House Democrats passed a series of reforms aimed at giving Congress better power to rein in the executive branch. But prospects that the bill will pass in the Senate are slim, despite former Trump administration officials stonewalling the investigation into the 6 January Capitol riot.
Democrats’ Protecting Our Democracy Act includes a series of proposals such as prohibiting self-pardons by a president, requiring the Department of Justice and the White House to submit to Congress’ requests relating to pardons, suspending the statute of limitations on any federal offence committed by a sitting president or vice president, and requiring federal reporting of foreign campaign contacts. It also includes penalties for political appointees engaging in prohibited political activities.
The bill also includes protections for whistleblowers, requiring the Justice Department to maintain a log of communications between it and the White House for certain investigations and a cause for removal for inspectors general.
Rep Adam Schiff, who is chairman of the House Intelligence Committee, announced that it was important to set up these measures after the Trump administration ran roughshod over congressional oversight, exposing the weaknesses of the curbs on executive power put in place after Richard Nixon’s presidency.
“During the last administration, so many of the Nixon-era norms were broken down, exposing new vulnerabilities to our democracy,” Mr Schiff said. Mr Schiff sits on the House’s select committee investigating the 6 January riot and said that the former president and his allies are showing how difficult it was to hold the executive branch accountable and pointed to the legislation’s expediting of congressional subpoenas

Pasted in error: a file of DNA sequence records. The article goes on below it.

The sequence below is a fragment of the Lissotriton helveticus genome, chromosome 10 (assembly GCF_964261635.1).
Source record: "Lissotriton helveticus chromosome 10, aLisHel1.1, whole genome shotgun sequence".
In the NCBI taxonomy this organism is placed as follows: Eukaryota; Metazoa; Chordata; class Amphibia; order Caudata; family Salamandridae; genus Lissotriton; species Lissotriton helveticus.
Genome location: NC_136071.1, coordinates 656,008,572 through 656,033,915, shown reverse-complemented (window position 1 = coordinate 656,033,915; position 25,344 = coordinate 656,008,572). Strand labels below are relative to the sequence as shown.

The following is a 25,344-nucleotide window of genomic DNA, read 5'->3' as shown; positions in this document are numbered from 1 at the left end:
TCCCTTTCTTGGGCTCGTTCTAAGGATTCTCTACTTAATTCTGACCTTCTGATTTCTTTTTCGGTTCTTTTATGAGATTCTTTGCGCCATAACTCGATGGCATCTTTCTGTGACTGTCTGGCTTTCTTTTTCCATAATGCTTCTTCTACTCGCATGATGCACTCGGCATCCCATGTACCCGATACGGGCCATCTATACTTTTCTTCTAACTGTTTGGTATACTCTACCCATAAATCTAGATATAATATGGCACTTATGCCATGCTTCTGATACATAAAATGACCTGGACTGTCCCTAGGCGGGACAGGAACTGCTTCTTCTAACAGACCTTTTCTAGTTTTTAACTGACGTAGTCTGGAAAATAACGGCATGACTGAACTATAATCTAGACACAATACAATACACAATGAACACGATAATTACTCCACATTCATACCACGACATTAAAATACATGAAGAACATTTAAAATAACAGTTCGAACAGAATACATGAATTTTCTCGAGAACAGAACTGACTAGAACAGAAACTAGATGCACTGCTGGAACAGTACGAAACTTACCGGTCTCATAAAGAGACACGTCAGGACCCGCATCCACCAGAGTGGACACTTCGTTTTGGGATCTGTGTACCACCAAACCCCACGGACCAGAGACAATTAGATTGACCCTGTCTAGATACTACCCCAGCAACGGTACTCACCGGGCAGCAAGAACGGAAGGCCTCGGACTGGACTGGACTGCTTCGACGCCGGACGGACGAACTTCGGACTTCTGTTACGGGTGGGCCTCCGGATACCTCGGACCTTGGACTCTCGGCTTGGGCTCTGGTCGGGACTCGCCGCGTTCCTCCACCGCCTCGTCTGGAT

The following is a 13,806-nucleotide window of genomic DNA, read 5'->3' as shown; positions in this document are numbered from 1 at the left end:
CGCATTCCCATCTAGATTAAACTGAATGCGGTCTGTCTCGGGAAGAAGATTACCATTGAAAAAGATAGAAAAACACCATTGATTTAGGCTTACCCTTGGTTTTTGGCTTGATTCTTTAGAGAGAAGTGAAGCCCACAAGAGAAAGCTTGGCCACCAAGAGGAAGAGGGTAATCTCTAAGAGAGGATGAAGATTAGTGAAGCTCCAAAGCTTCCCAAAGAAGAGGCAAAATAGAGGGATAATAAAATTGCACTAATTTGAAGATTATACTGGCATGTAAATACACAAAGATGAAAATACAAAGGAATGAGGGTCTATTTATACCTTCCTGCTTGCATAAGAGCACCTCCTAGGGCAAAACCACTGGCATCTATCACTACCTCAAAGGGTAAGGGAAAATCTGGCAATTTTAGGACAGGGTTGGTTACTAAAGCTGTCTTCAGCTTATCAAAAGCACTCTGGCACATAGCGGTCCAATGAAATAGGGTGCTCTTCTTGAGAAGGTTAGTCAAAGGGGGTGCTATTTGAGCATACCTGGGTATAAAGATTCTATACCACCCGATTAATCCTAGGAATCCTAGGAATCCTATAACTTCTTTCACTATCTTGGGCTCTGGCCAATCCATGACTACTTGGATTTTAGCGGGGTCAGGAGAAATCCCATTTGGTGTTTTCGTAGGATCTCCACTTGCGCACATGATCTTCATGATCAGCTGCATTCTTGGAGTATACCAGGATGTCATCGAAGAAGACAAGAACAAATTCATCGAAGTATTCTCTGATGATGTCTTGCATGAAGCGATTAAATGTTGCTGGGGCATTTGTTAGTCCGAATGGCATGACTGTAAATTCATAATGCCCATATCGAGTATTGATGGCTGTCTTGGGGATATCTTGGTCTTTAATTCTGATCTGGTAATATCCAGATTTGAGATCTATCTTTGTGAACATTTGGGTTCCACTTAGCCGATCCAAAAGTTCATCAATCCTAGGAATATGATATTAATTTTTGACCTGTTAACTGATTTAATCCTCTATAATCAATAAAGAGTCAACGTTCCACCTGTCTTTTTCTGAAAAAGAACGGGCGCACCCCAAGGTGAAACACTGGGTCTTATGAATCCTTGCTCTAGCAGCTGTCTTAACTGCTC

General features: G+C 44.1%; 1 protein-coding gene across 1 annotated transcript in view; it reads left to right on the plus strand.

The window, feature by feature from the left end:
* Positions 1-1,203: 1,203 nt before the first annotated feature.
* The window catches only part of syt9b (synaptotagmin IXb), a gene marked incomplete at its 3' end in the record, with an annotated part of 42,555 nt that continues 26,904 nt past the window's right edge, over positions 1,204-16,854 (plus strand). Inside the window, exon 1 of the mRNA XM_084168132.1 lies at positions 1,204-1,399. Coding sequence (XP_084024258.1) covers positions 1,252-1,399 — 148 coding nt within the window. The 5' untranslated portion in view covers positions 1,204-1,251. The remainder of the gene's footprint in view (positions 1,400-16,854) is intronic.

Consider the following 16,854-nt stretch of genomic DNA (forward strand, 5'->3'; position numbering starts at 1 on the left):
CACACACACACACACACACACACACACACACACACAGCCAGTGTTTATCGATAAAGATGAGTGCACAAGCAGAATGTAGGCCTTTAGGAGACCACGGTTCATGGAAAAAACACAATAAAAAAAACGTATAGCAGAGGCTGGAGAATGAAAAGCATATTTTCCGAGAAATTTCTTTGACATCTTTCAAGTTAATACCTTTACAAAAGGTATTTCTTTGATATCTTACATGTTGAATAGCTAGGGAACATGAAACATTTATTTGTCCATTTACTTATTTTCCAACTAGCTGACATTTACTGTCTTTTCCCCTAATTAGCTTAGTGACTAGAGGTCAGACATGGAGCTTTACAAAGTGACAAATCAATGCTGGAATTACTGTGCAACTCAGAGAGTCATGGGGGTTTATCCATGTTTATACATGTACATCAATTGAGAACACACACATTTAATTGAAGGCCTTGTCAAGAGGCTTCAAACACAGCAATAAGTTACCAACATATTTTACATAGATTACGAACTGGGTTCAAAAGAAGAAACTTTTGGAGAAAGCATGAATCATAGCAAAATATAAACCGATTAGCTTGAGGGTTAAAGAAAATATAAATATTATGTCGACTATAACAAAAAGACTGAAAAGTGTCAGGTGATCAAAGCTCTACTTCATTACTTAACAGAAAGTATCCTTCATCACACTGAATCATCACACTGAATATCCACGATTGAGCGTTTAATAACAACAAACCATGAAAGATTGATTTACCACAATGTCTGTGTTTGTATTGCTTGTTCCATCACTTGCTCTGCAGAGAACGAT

“The necessity of which is being demonstrated in real-time, as top officials in the former administration once again seek to stonewall subpoenas and prevent the public from learning in their role in the January 6 insurrection,” he said at a press conference on Thursday.
Mr Schiff’s remarks come after the House voted to hold former Trump administration adviser Steve Bannon in contempt of Congress. Similarly, former White House chief of staff Mark Meadows sued the select committee in an attempt to block enforcing subpoenas against him. Mr Meadows himself is facing a contempt of Congress vote next week.
On Thursday, shortly around the time the House passed the legislation, a federal appeals court ruled against Mr Trump’s request for an injunction against the committee as he seeks to block it from obtaining communications made with his inner circle in the days and hours leading up to the riot.
Rep Jerrold Nadler, chairman of the Judiciary Committee, and other Democrats were quick to acknowledge that the legislation was not meant to seek revenge on Mr Trump but to prevent other presidents from doing so in the future.
“Although many of the provisions of this legislation draw directly on our experience with the prior administration, they are pointedly not anti-Trump measures,” he said. “Rather they are forward-looking and they protect against future abuses by any president of any party.”
The legislation passed with all 220 Democrats present voting in the affirmative but only one Republican, Rep Adam Kinzinger of Illinois, a member of the committee who is retiring, voted for it. Rep Liz Cheney, the committee’s vice chairwoman, voted against the legislation.
Similarly, the legislation has little prospect of passing the Senate, given that it would require breaking the 60-vote threshold to end a filibuster. Conservative Democratic Sens Joe Manchin of West Virginia and Kyrsten Sinema of Arizona oppose removing the filibuster.
“I firmly believe that at a minimum, there should be a carve-out to the filibuster for reforms that are vital to our democracy,” Mr Schiff said. He also stressed the need for a carve-out for voting rights legislation like the John Lewis Voting Rights Act.